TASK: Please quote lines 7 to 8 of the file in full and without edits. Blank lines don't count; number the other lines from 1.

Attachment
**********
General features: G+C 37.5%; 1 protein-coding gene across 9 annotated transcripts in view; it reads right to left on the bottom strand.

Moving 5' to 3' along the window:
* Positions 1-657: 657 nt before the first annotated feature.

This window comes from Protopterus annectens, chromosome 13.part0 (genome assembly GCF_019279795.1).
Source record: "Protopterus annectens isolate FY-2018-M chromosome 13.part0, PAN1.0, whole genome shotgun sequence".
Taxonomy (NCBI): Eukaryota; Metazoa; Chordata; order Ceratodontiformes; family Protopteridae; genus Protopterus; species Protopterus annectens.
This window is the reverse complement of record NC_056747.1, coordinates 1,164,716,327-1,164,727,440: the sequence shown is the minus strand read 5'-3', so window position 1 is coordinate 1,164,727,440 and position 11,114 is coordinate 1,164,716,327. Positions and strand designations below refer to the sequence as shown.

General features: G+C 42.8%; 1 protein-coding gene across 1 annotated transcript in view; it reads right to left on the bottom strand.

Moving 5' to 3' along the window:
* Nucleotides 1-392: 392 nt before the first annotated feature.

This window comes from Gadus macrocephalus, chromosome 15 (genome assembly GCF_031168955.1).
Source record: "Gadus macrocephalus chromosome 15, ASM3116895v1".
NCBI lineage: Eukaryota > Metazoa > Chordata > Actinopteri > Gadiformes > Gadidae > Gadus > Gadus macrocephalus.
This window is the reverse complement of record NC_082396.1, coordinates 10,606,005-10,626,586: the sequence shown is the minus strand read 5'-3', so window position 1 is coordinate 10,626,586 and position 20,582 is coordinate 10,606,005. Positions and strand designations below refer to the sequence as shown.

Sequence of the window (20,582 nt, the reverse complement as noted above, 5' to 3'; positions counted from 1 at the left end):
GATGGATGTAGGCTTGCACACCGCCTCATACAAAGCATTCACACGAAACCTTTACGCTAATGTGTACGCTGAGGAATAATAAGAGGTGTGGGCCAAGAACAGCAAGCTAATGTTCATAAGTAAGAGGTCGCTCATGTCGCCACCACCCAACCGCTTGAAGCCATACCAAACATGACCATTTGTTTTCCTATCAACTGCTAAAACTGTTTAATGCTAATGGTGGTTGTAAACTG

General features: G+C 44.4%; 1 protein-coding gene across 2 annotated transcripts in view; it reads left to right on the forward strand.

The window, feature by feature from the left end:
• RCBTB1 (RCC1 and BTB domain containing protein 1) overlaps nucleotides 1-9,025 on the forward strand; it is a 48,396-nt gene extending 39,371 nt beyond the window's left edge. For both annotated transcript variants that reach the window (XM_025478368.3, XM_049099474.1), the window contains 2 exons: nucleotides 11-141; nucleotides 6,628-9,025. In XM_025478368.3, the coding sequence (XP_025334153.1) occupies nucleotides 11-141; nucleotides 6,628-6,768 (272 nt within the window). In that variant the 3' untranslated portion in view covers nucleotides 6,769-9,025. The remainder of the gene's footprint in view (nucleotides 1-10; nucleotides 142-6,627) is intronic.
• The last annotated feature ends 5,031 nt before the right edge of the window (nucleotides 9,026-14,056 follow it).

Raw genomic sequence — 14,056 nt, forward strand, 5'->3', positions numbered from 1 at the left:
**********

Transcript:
This window is the reverse complement of record NC_056747.1, coordinates 1,164,716,327-1,164,727,440: the sequence shown is the minus strand read 5'-3', so window position 1 is coordinate 1,164,727,440 and position 11,114 is coordinate 1,164,716,327. Positions and strand designations below refer to the sequence as shown.

General features: G+C 42.8%; 1 protein-coding gene across 1 annotated transcript in view; it reads right to left on the bottom strand.